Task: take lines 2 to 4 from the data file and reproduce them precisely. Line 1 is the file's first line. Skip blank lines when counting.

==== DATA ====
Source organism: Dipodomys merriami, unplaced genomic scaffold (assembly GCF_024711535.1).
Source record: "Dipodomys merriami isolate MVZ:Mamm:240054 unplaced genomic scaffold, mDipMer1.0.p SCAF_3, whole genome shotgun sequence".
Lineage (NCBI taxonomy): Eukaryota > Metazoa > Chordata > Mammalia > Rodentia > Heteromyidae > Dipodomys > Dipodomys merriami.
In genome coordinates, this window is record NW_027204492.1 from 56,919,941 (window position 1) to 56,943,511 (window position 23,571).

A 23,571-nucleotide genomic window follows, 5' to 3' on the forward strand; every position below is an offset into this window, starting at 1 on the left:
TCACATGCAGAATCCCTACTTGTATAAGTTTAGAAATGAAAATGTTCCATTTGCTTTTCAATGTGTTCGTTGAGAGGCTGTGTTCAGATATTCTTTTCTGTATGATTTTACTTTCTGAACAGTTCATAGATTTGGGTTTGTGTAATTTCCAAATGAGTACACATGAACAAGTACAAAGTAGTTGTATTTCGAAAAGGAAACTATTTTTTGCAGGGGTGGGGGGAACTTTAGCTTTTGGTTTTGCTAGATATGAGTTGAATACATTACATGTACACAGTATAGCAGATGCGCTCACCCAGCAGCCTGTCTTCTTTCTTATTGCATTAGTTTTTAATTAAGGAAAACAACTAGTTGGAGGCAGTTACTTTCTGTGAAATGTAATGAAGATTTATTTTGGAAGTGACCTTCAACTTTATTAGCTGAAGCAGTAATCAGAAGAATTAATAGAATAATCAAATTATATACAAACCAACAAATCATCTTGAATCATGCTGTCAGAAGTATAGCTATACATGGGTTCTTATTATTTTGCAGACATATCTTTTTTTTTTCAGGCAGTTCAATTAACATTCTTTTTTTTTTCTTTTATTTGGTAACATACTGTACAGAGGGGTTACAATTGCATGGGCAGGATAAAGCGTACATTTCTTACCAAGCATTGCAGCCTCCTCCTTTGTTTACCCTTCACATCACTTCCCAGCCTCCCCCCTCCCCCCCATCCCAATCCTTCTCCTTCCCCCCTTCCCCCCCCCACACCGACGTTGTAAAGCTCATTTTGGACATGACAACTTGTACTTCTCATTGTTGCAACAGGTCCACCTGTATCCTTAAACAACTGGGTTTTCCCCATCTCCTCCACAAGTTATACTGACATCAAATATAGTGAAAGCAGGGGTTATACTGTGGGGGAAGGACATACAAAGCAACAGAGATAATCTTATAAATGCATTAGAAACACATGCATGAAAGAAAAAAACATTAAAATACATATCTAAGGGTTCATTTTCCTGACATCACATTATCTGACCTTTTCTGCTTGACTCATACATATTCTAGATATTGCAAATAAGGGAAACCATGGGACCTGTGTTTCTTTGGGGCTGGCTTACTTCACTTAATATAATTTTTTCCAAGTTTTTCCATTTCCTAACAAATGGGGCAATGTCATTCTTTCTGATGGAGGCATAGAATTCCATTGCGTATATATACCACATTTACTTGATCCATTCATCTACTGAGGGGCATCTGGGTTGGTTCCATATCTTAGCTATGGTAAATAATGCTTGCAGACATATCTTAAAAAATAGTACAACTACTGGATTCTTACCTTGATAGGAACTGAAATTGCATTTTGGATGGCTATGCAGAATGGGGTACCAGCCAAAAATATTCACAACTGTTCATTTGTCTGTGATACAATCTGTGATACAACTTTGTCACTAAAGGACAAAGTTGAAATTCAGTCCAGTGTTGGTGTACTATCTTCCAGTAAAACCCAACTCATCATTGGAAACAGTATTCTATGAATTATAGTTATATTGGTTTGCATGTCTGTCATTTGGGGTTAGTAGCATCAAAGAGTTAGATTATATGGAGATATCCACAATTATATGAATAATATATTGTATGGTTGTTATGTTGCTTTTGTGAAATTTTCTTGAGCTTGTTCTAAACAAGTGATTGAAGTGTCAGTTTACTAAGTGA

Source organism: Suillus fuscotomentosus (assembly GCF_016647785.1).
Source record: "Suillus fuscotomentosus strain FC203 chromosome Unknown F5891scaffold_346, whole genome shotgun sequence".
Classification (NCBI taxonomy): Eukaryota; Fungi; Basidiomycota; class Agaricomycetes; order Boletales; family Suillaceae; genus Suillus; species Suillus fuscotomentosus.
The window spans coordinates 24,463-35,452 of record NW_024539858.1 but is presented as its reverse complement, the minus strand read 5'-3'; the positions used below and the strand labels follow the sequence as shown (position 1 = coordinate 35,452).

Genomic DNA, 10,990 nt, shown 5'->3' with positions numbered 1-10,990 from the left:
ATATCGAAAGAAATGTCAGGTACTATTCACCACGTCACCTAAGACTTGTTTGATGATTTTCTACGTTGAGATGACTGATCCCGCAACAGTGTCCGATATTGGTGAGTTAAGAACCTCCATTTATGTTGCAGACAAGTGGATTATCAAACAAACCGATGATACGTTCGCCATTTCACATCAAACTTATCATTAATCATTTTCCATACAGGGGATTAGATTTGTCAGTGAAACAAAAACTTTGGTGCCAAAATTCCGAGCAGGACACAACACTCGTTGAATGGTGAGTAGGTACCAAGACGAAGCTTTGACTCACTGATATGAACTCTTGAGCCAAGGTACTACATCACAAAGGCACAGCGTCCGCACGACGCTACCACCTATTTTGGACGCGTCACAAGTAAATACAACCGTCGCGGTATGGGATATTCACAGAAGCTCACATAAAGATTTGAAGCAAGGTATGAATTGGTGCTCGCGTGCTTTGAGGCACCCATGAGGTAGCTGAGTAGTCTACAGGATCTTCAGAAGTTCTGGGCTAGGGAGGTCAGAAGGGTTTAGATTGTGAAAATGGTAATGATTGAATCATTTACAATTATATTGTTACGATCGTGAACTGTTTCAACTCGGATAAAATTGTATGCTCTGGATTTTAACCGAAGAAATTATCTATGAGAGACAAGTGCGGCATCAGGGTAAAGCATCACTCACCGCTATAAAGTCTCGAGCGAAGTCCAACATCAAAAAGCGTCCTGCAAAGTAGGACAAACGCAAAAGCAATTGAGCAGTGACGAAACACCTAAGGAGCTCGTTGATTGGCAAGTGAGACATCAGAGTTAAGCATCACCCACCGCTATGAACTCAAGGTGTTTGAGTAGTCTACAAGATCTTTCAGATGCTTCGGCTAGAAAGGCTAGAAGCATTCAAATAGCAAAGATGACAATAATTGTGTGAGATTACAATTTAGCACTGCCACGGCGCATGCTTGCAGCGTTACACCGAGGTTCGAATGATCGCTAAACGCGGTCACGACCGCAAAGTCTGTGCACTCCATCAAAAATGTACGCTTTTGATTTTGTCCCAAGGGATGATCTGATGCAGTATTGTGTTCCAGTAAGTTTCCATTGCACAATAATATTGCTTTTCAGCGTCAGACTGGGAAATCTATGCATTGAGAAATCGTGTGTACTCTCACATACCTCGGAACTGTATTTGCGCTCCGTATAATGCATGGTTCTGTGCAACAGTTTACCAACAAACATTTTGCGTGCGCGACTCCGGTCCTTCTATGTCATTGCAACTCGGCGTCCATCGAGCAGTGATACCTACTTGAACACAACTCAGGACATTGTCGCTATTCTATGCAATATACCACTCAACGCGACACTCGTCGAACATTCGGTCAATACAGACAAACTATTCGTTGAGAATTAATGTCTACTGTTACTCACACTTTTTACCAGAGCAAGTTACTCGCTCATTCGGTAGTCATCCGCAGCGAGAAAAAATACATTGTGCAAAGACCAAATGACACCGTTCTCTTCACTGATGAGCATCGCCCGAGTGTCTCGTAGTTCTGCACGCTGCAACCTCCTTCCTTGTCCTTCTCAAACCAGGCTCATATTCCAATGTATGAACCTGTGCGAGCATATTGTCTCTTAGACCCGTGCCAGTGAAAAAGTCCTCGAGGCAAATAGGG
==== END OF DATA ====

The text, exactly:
Source record: "Dipodomys merriami isolate MVZ:Mamm:240054 unplaced genomic scaffold, mDipMer1.0.p SCAF_3, whole genome shotgun sequence".
Lineage (NCBI taxonomy): Eukaryota > Metazoa > Chordata > Mammalia > Rodentia > Heteromyidae > Dipodomys > Dipodomys merriami.
In genome coordinates, this window is record NW_027204492.1 from 56,919,941 (window position 1) to 56,943,511 (window position 23,571).